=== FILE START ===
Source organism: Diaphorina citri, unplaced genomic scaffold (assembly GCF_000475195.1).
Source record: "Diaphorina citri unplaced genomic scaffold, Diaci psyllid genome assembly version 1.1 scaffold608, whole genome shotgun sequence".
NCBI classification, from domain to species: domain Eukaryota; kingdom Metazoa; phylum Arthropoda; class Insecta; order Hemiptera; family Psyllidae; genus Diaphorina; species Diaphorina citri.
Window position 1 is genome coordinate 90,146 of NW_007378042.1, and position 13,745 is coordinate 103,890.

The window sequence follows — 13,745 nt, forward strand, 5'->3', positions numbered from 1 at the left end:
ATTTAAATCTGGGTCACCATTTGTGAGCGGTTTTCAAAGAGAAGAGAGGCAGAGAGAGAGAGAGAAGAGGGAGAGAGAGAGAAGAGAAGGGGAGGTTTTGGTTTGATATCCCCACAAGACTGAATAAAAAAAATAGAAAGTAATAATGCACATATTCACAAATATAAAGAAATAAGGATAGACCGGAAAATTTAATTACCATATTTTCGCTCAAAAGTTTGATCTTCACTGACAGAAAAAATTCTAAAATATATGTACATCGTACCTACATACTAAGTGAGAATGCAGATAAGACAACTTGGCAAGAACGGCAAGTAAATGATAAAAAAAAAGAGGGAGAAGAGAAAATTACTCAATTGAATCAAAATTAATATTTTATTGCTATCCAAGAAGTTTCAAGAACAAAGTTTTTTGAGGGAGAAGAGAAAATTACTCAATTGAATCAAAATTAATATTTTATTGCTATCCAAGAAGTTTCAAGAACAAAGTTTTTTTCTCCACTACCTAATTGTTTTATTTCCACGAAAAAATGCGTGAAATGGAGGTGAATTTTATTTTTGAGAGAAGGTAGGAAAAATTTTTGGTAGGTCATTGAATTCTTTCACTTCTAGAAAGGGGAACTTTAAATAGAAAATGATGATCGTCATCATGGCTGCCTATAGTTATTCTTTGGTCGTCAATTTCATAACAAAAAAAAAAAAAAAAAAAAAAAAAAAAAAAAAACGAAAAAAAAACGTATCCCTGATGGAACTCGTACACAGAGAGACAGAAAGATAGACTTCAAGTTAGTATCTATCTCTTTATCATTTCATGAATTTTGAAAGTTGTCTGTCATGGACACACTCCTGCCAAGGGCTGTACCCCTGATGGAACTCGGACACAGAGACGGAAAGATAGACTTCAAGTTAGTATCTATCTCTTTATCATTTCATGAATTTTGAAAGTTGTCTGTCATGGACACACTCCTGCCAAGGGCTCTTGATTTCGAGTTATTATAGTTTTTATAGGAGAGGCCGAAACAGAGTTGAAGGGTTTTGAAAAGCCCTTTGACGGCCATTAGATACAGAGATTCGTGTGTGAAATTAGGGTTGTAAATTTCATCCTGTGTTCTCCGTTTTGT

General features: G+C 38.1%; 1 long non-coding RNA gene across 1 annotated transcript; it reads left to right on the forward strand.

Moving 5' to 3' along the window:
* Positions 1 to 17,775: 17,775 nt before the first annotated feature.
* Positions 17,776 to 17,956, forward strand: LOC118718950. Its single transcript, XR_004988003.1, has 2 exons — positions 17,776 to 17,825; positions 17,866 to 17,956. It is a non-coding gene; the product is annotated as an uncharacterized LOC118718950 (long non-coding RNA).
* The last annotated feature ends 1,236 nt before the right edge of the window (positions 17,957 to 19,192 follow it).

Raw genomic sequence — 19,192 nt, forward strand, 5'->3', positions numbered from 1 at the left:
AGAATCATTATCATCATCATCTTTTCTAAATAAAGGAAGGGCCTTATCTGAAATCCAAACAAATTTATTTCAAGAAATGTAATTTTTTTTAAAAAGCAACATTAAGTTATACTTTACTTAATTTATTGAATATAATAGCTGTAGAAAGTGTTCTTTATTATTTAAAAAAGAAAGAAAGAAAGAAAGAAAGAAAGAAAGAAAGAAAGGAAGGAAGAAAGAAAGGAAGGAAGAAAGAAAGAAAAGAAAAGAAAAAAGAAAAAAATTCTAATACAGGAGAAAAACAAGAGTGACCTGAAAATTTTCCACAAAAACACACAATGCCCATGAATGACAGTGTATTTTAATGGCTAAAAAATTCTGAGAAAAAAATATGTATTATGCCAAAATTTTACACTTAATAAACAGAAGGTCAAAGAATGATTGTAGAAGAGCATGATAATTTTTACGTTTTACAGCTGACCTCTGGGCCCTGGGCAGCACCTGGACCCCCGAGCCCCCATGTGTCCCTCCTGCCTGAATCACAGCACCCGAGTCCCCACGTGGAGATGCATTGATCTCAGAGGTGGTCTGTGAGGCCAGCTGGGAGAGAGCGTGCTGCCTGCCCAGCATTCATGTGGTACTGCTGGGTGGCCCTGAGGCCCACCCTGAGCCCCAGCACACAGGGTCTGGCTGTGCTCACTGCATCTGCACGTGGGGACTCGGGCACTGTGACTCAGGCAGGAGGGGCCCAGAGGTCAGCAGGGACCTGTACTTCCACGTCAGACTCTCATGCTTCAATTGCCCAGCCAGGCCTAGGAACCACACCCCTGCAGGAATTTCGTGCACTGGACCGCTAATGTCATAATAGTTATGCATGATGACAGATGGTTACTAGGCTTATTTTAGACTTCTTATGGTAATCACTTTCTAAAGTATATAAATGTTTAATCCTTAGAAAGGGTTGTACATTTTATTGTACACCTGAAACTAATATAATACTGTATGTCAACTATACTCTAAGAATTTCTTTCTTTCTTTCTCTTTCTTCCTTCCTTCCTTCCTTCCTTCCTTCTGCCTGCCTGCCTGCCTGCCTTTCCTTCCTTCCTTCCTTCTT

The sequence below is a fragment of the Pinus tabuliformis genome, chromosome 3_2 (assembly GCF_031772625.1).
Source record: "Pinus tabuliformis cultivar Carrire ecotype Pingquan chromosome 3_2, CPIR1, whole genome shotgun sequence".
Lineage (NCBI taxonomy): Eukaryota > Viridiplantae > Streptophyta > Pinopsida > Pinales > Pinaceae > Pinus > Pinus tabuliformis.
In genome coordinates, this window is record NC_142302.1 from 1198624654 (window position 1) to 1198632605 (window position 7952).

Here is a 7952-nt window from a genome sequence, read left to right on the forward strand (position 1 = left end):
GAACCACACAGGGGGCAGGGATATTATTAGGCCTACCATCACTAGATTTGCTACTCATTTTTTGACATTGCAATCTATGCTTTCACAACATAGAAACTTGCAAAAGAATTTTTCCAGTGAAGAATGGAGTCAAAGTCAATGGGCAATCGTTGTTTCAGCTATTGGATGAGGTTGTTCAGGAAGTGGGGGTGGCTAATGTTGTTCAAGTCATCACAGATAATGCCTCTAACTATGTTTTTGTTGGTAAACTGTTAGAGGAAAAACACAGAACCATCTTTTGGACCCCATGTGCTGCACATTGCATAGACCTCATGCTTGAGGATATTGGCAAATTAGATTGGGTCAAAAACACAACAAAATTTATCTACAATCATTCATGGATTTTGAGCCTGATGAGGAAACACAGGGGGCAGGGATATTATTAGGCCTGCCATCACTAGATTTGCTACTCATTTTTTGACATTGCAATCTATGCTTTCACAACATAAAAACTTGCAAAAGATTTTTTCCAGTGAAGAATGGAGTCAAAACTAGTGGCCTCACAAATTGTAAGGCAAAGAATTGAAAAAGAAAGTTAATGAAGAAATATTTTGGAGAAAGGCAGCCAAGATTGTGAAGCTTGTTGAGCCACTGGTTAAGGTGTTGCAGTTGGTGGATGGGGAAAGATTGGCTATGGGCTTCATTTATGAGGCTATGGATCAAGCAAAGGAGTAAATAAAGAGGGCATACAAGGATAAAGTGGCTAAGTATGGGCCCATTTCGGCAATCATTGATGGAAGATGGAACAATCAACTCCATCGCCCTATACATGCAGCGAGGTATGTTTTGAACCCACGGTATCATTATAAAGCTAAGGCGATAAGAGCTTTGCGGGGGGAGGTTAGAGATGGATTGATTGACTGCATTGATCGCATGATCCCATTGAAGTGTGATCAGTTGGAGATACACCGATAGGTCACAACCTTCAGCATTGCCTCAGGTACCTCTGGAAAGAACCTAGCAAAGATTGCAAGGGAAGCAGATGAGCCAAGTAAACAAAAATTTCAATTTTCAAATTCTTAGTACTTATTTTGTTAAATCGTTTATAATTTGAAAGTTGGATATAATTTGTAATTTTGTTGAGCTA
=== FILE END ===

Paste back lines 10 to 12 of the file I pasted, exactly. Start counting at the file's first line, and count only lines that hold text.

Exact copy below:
* Positions 17,776 to 17,956, forward strand: LOC118718950. Its single transcript, XR_004988003.1, has 2 exons — positions 17,776 to 17,825; positions 17,866 to 17,956. It is a non-coding gene; the product is annotated as an uncharacterized LOC118718950 (long non-coding RNA).
* The last annotated feature ends 1,236 nt before the right edge of the window (positions 17,957 to 19,192 follow it).

Raw genomic sequence — 19,192 nt, forward strand, 5'->3', positions numbered from 1 at the left: